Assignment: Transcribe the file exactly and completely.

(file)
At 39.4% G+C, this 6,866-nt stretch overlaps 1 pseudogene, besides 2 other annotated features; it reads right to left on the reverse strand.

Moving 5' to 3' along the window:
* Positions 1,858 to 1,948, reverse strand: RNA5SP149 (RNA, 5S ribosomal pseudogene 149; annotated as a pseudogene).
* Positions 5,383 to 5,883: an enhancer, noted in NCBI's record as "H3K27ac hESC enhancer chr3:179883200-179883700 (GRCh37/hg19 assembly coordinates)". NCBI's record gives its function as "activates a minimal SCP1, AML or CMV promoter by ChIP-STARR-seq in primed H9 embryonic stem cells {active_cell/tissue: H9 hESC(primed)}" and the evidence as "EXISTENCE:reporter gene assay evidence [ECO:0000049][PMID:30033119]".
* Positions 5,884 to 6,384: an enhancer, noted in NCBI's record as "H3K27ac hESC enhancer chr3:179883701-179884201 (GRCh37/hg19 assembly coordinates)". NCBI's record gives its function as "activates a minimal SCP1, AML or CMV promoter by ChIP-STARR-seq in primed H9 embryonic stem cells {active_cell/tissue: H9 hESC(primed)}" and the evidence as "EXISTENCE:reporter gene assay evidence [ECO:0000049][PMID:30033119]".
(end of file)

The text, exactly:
At 39.4% G+C, this 6,866-nt stretch overlaps 1 pseudogene, besides 2 other annotated features; it reads right to left on the reverse strand.

Moving 5' to 3' along the window:
* Positions 1,858 to 1,948, reverse strand: RNA5SP149 (RNA, 5S ribosomal pseudogene 149; annotated as a pseudogene).
* Positions 5,383 to 5,883: an enhancer, noted in NCBI's record as "H3K27ac hESC enhancer chr3:179883200-179883700 (GRCh37/hg19 assembly coordinates)". NCBI's record gives its function as "activates a minimal SCP1, AML or CMV promoter by ChIP-STARR-seq in primed H9 embryonic stem cells {active_cell/tissue: H9 hESC(primed)}" and the evidence as "EXISTENCE:reporter gene assay evidence [ECO:0000049][PMID:30033119]".
* Positions 5,884 to 6,384: an enhancer, noted in NCBI's record as "H3K27ac hESC enhancer chr3:179883701-179884201 (GRCh37/hg19 assembly coordinates)". NCBI's record gives its function as "activates a minimal SCP1, AML or CMV promoter by ChIP-STARR-seq in primed H9 embryonic stem cells {active_cell/tissue: H9 hESC(primed)}" and the evidence as "EXISTENCE:reporter gene assay evidence [ECO:0000049][PMID:30033119]".